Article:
Road To The Olympic Games

Olympics Winter

Olympic flame visitors win fight for view

Olympic spectators in Vancouver can finally get an unobstructed look at the Olympic flame, after organizers changed the fences around the site and opened a rooftop viewing area to the public.
Visitors take pictures of the Olympic cauldron from behind a fence in the downtown Vancouver plaza. The barricade was modified Wednesday after complaints. ((Gary Hershorn/Reuters))

Olympic spectators in Vancouver can finally get an unobstructed look at the Olympic flame, after organizers changed the fences around the site and opened a rooftop viewing area to the public.

The area around the Olympic cauldron was a beehive of activity early Wednesday as construction workers made modifications to the roughly three-metre high chain-link and concrete barricade put up to keep the crowds away.

"The Olympic cauldron is a powerful symbol and the desire to get as close to it as possible has been remarkable — more than we expected," VANOC CEO John Furlong said in a statement Wednesday morning.

The new layout provides access to an elevated viewing platform just to the west of the cauldron that allows unobstructed views of the flame, located at the International Media Centre in downtown Vancouver.

The viewing deck, which can accommodate 150 at a time, will be open from 9 a.m. PT to 5 p.m. daily and is accessible by stairs or elevator, officials said.

The workers also moved the fence about 25 metres closer to the cauldron and cut a 25-centimetre gap in the fence at eye level to allow people to take pictures of the flame, which overlooks the waters of Burrard Inlet and the North Shore Mountains.

The changes follow widespread complaints about the unsightly barricade and the distance the public was being kept from the flame, which will burn until the closing of the 2010 Winter Olympic Games on Feb. 28.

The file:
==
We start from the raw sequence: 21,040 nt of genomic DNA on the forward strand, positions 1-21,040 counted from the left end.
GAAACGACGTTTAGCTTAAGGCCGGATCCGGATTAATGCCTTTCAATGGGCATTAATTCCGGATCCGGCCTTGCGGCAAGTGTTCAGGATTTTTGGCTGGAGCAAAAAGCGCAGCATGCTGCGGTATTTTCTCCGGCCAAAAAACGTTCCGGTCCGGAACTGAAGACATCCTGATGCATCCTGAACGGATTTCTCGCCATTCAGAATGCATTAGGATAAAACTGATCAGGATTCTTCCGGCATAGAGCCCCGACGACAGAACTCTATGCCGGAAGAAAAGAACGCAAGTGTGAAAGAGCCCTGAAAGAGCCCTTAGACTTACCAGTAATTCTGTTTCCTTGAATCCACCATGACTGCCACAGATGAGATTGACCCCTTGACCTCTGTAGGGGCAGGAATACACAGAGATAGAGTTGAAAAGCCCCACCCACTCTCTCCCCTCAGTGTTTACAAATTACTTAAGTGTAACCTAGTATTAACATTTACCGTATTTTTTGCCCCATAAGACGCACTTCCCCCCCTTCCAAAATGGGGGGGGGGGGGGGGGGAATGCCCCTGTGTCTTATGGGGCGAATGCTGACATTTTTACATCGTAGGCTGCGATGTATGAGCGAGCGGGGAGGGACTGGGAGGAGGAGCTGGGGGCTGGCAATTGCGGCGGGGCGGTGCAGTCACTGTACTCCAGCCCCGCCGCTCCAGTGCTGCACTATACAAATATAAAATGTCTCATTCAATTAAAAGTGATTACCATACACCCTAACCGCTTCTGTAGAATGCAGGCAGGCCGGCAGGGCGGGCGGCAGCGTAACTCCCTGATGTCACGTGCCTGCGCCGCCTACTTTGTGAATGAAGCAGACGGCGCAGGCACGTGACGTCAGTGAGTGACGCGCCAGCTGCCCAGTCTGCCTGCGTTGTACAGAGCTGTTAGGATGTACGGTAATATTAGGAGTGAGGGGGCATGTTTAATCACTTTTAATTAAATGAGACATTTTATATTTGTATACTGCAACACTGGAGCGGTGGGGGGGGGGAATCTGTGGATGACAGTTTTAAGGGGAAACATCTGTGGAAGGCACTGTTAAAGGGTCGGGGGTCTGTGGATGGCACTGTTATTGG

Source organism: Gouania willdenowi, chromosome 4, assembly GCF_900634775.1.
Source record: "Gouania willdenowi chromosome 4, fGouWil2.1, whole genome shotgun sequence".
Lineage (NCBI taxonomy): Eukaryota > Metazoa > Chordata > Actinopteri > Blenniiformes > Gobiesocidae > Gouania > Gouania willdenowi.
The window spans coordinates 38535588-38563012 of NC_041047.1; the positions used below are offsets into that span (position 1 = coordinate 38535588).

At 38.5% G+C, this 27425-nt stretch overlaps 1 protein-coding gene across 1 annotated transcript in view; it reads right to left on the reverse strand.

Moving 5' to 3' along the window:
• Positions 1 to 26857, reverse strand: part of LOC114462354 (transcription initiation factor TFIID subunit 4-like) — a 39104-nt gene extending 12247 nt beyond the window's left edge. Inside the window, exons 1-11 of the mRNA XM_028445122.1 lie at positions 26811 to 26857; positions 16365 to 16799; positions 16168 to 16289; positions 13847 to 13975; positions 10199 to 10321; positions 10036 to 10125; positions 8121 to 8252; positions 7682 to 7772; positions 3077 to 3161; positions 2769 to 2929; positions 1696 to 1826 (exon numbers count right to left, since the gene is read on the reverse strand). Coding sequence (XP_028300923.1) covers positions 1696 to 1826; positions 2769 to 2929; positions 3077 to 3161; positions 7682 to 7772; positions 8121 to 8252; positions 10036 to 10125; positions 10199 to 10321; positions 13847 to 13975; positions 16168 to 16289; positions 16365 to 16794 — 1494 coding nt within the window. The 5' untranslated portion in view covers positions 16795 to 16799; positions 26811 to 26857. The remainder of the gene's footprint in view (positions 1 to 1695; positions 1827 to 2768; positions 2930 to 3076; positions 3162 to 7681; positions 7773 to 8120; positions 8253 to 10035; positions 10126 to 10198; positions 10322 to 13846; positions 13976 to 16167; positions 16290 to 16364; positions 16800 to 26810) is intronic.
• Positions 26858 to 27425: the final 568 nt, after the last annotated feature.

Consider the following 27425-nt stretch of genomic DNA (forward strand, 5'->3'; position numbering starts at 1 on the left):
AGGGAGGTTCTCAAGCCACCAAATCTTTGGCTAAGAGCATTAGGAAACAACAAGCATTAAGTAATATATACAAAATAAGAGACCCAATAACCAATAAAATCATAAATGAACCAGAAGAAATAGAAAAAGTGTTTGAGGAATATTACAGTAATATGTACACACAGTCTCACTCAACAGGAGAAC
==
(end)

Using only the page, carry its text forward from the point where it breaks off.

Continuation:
Lit by Gretzky

The flame has been a 24-hour attraction in downtown Vancouver since last Friday, when Wayne Gretzky lit the outdoor cauldron. But when the Great One was gone, so too was public access to the waterfront plaza where the flame now burns.

People who showed up the next day were confronted by the sight of the flame locked up behind a chain-link fence. Outrage wasn't limited to the public. Members of the International Olympic Committee said privately they were stunned by the sight of the fenced-in flame.

Pictures of the Olympic flame can now be taken through a gap cut in the surrounding chain-link fence. ((Steve Lus/CBC))

Even as modifications proceeded early Wednesday, people were still angry the fence was put up in the first place.

"I would love it if they took down the fence," said Scott Crisp, who arrived in Vancouver on Tuesday from his home in Victoria. "It seems a little obscure [why] there would be a fence in front of the flame."

Organizers said the cauldron is far closer to the public than Olympic flames of past Games, where they've usually been located in or atop stadiums.

"This cauldron is unique because it is so close, so we're adapting to that," Renée Smith-Valade, vice-president of communications for the Olympic organizing committee known as VANOC, said Tuesday before the changes were made.

Fence seen as symbol

But placing the flame behind a fence became a symbol in itself. Vancouver organizers admit they underestimated the number of people hoping to share in the flame's warmth.

Thousands have passed by each day, herded like cattle by an Olympic volunteer perched on a lifeguard's chair and armed with a bullhorn.

Vancouver organizers recognized the need for an external cauldron years ago when it became clear that their plans for indoor opening ceremonies — B.C. Place stadium is covered by a billowy fabric roof — would require an outdoor home for the flame.

They settled on what they thought was an excellent location: a downtown plaza that could accommodate the gas-fed steel and glass structure, which stands 10 metres high.

"The intention wasn't to put it behind a fence," John Furlong, VANOC's chief executive officer, said recently. "It was to put it in a great place. It's a great shot of the city there."

With files from The Canadian Press